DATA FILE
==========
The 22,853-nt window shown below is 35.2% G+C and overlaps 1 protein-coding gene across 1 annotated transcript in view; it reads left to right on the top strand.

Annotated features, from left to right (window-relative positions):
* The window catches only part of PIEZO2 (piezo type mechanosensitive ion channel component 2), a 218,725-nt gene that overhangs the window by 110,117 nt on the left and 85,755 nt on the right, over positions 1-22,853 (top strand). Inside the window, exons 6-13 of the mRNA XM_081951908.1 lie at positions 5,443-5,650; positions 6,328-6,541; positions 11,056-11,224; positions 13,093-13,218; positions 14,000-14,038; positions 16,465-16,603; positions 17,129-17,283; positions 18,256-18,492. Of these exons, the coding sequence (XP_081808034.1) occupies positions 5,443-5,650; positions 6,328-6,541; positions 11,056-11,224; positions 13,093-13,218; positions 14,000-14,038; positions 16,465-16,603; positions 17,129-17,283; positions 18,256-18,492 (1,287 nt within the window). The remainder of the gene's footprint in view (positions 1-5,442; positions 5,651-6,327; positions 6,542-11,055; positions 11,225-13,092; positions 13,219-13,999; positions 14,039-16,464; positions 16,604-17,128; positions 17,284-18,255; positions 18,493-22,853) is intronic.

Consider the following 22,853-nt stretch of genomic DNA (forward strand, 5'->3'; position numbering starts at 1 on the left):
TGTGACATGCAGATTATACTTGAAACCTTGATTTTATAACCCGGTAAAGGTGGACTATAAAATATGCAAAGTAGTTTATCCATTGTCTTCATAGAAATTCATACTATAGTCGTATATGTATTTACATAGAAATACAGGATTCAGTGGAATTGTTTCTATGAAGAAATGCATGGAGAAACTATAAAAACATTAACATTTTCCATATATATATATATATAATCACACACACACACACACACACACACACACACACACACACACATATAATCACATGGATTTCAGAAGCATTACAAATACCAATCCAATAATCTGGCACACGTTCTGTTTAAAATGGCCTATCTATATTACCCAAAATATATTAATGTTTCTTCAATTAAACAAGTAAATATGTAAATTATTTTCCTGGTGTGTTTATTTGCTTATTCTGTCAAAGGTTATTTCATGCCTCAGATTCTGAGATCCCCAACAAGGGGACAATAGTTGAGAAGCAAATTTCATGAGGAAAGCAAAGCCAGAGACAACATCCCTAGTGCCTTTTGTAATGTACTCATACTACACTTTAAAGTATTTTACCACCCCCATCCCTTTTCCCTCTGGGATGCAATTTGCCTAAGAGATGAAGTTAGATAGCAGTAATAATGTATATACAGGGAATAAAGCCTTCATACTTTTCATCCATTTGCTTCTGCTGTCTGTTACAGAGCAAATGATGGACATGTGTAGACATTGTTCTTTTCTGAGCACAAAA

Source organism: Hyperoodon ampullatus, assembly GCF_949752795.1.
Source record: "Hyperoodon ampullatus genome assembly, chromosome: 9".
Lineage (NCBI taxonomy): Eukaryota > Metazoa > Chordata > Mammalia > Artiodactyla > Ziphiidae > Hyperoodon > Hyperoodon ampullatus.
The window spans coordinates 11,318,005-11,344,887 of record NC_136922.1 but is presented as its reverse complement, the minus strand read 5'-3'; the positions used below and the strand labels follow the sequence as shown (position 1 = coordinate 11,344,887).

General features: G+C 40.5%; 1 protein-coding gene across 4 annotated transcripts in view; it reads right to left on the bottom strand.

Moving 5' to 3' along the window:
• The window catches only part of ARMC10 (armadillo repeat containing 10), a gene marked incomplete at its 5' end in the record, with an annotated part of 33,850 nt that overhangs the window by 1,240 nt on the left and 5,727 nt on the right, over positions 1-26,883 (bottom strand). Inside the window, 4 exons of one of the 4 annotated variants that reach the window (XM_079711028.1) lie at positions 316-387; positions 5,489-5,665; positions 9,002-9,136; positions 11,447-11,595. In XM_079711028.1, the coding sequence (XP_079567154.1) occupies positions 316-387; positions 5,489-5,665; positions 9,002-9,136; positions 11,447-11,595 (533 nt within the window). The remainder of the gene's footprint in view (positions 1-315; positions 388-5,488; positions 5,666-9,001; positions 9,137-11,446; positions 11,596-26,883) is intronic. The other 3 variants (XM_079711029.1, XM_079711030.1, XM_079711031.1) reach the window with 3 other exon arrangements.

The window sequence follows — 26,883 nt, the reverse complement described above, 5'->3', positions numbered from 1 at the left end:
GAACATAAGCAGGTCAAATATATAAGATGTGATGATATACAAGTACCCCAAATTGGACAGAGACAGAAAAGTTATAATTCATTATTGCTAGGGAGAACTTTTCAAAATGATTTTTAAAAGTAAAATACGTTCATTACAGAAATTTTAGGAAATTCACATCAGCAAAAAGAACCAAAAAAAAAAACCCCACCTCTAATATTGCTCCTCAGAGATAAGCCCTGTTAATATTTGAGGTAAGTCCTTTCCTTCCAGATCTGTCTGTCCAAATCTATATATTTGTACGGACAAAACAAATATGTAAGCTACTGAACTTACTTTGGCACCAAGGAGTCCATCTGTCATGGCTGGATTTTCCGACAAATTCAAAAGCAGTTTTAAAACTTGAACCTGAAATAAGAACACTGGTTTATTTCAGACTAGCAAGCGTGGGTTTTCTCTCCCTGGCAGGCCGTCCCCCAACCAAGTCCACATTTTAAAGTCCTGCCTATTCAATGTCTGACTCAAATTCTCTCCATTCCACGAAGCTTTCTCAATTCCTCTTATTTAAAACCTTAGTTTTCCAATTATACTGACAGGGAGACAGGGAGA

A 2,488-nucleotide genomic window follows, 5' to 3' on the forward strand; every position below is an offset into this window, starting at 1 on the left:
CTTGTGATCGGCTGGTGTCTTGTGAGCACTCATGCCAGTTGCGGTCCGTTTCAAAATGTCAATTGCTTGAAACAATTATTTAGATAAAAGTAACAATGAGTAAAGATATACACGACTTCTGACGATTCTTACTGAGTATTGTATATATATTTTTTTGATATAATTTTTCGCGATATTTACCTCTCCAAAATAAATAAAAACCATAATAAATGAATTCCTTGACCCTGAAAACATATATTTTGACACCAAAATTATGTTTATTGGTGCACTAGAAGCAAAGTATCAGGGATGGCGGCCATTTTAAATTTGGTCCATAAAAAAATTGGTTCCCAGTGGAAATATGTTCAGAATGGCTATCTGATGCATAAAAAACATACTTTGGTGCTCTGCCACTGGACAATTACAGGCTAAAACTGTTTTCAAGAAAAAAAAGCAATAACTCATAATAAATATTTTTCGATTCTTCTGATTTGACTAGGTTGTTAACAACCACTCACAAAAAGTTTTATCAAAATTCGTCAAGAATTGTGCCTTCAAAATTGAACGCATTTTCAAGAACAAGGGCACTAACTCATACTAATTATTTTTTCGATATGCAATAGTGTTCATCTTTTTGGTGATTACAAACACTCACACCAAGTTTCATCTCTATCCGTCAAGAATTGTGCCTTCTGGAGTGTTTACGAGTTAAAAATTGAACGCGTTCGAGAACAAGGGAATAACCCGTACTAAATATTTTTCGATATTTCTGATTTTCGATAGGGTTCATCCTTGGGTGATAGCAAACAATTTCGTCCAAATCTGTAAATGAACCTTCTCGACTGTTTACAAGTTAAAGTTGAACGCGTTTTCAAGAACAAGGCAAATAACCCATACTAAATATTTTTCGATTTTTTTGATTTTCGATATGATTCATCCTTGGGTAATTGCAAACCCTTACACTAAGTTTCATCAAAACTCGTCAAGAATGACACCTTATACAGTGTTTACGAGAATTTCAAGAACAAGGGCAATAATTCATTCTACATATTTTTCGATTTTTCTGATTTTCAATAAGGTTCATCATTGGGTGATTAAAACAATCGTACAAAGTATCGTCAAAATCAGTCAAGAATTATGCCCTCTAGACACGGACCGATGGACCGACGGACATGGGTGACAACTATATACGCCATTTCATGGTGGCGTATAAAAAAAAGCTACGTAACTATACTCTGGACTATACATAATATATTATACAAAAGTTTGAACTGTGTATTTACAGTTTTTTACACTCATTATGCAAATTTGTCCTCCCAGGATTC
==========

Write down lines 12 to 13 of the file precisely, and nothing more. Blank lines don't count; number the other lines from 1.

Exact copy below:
• The window catches only part of ARMC10 (armadillo repeat containing 10), a gene marked incomplete at its 5' end in the record, with an annotated part of 33,850 nt that overhangs the window by 1,240 nt on the left and 5,727 nt on the right, over positions 1-26,883 (bottom strand). Inside the window, 4 exons of one of the 4 annotated variants that reach the window (XM_079711028.1) lie at positions 316-387; positions 5,489-5,665; positions 9,002-9,136; positions 11,447-11,595. In XM_079711028.1, the coding sequence (XP_079567154.1) occupies positions 316-387; positions 5,489-5,665; positions 9,002-9,136; positions 11,447-11,595 (533 nt within the window). The remainder of the gene's footprint in view (positions 1-315; positions 388-5,488; positions 5,666-9,001; positions 9,137-11,446; positions 11,596-26,883) is intronic. The other 3 variants (XM_079711029.1, XM_079711030.1, XM_079711031.1) reach the window with 3 other exon arrangements.

The window sequence follows — 26,883 nt, the reverse complement described above, 5'->3', positions numbered from 1 at the left end: